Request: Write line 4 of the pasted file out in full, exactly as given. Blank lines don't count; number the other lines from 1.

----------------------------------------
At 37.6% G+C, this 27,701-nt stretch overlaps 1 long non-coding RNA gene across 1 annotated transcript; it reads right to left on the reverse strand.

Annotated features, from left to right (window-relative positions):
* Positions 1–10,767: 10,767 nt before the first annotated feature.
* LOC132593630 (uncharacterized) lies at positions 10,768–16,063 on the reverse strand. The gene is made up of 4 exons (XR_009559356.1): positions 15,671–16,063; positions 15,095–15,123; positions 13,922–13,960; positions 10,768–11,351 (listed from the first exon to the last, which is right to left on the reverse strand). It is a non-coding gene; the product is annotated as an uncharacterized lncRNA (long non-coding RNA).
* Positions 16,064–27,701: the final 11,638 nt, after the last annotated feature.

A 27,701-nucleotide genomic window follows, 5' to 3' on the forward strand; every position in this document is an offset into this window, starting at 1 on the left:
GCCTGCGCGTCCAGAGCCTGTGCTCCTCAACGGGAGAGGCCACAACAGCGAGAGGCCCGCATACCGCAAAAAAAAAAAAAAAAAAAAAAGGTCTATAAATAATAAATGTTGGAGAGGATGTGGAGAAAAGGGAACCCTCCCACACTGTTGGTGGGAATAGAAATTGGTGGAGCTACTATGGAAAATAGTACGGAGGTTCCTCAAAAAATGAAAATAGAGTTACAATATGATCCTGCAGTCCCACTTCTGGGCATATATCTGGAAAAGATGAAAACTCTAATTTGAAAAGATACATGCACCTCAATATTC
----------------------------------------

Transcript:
* LOC132593630 (uncharacterized) lies at positions 10,768–16,063 on the reverse strand. The gene is made up of 4 exons (XR_009559356.1): positions 15,671–16,063; positions 15,095–15,123; positions 13,922–13,960; positions 10,768–11,351 (listed from the first exon to the last, which is right to left on the reverse strand). It is a non-coding gene; the product is annotated as an uncharacterized lncRNA (long non-coding RNA).